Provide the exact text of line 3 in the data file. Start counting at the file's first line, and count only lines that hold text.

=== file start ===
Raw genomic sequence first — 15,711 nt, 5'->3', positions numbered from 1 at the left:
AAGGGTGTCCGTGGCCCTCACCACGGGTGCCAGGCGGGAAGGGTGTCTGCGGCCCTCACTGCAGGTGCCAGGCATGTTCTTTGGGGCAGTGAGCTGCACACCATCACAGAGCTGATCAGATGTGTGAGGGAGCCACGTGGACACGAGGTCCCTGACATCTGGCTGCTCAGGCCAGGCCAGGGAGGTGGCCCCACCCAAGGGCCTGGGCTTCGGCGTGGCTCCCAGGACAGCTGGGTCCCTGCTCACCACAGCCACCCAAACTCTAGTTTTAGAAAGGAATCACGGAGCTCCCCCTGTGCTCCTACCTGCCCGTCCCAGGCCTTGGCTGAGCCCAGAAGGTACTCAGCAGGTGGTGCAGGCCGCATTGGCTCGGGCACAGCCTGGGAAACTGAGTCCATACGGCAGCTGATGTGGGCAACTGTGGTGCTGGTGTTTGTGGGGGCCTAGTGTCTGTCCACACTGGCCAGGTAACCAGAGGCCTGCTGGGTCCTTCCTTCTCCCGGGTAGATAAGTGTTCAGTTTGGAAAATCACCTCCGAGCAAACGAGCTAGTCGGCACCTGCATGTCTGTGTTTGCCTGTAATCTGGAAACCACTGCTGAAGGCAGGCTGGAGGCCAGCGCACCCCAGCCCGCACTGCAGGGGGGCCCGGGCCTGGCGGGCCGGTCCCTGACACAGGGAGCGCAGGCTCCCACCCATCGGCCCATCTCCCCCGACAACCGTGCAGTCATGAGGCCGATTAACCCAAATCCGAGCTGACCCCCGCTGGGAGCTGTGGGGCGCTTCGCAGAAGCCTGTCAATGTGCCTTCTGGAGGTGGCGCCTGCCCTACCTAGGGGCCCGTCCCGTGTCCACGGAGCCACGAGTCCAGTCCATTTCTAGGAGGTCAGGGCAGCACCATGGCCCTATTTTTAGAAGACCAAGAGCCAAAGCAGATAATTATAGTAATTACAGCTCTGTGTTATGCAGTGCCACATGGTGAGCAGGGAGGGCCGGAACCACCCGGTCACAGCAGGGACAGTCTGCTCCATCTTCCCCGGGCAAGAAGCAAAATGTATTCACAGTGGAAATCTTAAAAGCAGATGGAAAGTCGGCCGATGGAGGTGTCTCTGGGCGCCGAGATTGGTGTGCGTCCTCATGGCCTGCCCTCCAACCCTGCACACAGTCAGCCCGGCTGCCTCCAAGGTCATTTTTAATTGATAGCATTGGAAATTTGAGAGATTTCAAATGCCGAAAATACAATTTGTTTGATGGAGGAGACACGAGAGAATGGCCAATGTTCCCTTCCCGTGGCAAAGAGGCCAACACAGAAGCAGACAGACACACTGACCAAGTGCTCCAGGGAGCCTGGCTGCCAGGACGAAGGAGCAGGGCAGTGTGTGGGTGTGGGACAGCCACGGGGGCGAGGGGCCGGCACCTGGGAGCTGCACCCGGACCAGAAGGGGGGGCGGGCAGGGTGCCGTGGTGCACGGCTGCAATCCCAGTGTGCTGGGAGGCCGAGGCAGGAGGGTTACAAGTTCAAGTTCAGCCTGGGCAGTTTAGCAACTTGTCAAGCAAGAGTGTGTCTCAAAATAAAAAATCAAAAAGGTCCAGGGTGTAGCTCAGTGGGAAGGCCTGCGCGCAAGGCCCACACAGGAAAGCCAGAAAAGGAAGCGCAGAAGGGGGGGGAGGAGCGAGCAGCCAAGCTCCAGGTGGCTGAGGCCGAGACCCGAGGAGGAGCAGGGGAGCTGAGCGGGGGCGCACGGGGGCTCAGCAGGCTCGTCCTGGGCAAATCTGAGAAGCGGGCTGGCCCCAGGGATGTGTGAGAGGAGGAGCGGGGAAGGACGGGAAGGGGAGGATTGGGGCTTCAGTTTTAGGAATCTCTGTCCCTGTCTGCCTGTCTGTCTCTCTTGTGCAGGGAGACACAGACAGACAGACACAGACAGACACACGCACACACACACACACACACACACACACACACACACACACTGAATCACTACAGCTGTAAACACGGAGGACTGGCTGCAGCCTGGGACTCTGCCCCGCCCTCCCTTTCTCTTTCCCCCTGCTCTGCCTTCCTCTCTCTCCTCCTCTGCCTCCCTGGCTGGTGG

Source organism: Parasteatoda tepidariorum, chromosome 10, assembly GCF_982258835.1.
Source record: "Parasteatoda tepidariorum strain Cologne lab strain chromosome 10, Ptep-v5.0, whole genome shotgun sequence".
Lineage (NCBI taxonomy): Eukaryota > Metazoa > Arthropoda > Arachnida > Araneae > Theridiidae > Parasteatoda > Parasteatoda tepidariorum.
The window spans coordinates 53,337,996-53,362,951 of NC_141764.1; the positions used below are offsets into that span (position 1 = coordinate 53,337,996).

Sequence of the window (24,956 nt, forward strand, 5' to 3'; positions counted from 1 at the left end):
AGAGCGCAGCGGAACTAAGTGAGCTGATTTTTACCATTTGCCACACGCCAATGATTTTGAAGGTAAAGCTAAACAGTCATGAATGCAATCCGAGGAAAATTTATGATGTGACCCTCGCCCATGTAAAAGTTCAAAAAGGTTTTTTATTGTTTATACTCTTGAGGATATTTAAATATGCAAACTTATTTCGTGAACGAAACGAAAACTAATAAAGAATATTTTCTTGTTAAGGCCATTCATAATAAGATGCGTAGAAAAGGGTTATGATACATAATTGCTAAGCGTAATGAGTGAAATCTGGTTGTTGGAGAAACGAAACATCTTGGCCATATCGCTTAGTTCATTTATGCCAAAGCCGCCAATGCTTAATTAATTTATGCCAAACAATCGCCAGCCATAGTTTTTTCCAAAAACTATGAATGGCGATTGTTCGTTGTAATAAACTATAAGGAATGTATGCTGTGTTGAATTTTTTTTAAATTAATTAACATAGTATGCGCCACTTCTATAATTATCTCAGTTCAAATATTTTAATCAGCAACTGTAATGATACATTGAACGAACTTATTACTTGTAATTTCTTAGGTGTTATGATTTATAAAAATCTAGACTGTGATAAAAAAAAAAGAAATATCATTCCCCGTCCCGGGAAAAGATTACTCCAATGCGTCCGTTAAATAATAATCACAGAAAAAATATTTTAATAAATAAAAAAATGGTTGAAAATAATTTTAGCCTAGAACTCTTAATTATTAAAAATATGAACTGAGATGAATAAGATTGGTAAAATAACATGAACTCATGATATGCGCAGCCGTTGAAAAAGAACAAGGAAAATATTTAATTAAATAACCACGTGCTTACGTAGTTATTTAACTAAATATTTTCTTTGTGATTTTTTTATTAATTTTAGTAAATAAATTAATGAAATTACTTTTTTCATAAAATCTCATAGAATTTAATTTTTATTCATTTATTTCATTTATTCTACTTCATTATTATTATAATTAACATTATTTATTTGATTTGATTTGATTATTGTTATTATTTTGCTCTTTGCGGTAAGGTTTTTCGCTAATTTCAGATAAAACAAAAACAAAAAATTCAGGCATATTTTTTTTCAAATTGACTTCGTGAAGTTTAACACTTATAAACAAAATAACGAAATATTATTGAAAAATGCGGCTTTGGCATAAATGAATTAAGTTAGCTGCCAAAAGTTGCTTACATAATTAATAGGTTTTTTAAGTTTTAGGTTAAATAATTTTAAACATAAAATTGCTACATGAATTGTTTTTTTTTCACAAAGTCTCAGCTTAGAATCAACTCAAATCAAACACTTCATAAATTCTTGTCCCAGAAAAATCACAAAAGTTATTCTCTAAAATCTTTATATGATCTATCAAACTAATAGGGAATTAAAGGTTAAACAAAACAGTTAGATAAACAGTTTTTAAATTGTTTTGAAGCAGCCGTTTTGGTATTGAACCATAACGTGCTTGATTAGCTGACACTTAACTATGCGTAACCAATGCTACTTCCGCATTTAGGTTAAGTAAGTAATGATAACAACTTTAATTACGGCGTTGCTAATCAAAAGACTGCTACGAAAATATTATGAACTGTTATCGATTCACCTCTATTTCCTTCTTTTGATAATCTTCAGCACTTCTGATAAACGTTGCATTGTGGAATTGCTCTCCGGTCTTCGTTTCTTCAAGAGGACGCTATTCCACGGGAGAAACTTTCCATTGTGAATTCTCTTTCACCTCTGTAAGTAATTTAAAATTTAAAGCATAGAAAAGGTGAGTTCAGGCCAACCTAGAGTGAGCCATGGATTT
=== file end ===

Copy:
Source organism: Parasteatoda tepidariorum, chromosome 10, assembly GCF_982258835.1.